|Bogs Copperhead Snake Boot|
Bogs Footwear is considered a leader in quality boots. For this reason, when they contacted me to do a review on a set, I jumped at the chance. Being from North Carolina, my hunting areas offer plenty of opportunities for human/snake encounters. Based on that, the Bogs Copperhead snake boots were the logical choice.
Since this is a rubber boot, I felt this would be a good boot to deer hunt in. Rubber boots do not carry scent preventing the chance to leave my human odor on the trail to the tree stand. With the snake boot quality, I was hoping this would also work well for turkey hunting in the spring as well.
According to Bogs, the Copperhead boot “offers a perfect fit that doesn't need breaking in.” So, I might as well take their word on it! I looked over the boots when they arrived at the house, but I did not even remove the cardboard liners from the inside. I wanted to hike in them from scratch.
I woke up around 4am, took a shower, and then began dressing for the hunt. Sliding my feet in the boot kind of reminded me of Iron Man. There is a long zipper in the back of the boot with a folded rubber liner. When my foot got past the snake lining, it ‘locked’ into place. I was quite surprised at the weight of the boot. Once zipped up, the boot seemed much lighter than just holding them in my hands. The real test would come in about 30 minutes.
I drove with the boots on and I could tell there was limited movement in the ankle area. This was expected, after all, it is a snake boot.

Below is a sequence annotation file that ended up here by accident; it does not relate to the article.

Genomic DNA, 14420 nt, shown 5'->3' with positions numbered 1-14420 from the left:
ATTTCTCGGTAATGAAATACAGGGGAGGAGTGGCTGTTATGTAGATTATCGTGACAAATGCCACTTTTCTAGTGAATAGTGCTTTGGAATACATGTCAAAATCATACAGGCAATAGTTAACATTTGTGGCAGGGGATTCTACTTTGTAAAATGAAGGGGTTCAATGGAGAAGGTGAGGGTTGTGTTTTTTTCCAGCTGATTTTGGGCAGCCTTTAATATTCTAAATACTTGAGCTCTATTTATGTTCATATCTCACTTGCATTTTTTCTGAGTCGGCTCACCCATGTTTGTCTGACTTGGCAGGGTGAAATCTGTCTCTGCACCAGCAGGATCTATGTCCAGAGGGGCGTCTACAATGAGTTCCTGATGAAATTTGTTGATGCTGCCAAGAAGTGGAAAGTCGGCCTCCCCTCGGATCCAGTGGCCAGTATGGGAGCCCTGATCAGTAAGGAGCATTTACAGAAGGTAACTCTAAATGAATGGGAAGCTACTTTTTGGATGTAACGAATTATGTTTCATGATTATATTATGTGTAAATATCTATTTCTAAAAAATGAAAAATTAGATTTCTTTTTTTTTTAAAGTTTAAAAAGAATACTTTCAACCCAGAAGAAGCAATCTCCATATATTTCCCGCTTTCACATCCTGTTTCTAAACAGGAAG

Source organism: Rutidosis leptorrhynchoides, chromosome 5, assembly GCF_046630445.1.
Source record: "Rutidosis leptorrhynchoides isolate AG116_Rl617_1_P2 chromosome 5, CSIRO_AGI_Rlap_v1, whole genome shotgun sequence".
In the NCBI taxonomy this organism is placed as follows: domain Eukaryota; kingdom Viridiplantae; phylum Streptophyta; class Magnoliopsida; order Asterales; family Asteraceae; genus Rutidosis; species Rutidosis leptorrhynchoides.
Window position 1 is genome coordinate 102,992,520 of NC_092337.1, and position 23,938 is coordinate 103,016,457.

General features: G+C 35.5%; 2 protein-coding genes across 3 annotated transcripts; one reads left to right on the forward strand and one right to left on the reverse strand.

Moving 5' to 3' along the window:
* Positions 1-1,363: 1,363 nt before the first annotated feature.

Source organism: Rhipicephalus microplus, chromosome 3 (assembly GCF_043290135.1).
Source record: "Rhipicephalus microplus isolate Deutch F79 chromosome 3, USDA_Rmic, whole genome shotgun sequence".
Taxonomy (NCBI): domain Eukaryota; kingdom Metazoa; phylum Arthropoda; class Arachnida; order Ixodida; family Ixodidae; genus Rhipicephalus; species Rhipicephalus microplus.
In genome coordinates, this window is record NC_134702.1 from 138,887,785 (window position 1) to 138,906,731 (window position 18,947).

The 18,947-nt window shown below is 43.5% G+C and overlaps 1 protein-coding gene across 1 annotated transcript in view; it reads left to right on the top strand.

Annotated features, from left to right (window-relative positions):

Once at the entrance to the field, I grabbed my pack and bow and commenced to hike. After only a hundred yards or so, I could feel some fatigue already on my right foot and ankle. My left ankle, however, was doing well. A little history; my left ankle was broken while in college while playing basketball. I made a steal on the opposition but as I headed in the other direction, my left ankle stepped on the side of his foot, rolling it completely over. From this injury, I have chronic pain and occasionally develop a limp. The support from the hard snake lining in the boot actually helped in this case. I rested a couple of minutes and thought about what was going on. I step differently with my left than I do my right, so I adjusted my walk. Problem solved! I proceeded to hike about a mile in to the stand with no leg, ankle or foot fatigue. They were actually quite comfortable for the hike after I adjusted my steps.
It was a chilly morning (low in the mid 30s) and the 5mm of combined Neo-Tech and Airmesh insulation provided plenty of warmth. I did not test them in water, but this is a rubber boot and that is what they are made for. I have no doubt they would handle the water well.
The construction of this boot is noticeable from the moment you open the box, through the process of pulling the boot on, and to point where the boot is worn. They are advertised as not having to be broken in, and in my case the advertising was dead on. The comfort exceeded my hiking boots and the rubber shell does not carry scent. The boot contains a 400 snakeguard for puncture protection and security when walking through snake infested waters or lands.
The Bogs Copperhead snake boot lists at $190.00. I spent half that on a nice pair of 9mm chest waders. I have snake chaps that I may have spent $40 on. The point I am making here is they are expensive and I am a little cheap in regards to clothing and shoes. But...yes, there is a but…THESE BOOTS MAY BE THE HIGHEST QUALITY PRODUCT I HAVE EVER REVIEWED. I am overly impressed. Bogs has made a believer out of me, and I can see myself paying this much for this same boot in the future if circumstances dictate it. They are worth it.
Bill Howard writes a weekly outdoors column for the Wilson Times and Yancey County News and the bowhunting blog site GiveEmTheShaft.com. He is a Hunter Education and International Bowhunter Education instructor, lifetime member of the North Carolina Bowhunters Association, Bowhunter Certification Referral Service Chairman, member and official measurer of Pope and Young, and a regular contributor to North Carolina Bowhunter Magazine.